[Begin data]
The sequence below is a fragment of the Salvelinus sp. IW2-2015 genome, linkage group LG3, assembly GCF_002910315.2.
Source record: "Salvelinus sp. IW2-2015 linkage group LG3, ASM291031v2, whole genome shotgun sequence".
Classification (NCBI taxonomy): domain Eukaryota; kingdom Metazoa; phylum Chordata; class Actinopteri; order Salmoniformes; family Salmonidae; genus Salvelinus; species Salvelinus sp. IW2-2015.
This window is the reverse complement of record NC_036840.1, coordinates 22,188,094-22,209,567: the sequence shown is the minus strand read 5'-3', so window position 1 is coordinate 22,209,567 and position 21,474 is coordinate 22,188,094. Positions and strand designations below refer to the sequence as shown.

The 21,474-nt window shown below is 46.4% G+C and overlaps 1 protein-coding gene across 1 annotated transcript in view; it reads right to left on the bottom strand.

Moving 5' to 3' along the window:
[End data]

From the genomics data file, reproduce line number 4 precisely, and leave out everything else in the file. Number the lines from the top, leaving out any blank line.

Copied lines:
This window is the reverse complement of record NC_036840.1, coordinates 22,188,094-22,209,567: the sequence shown is the minus strand read 5'-3', so window position 1 is coordinate 22,209,567 and position 21,474 is coordinate 22,188,094. Positions and strand designations below refer to the sequence as shown.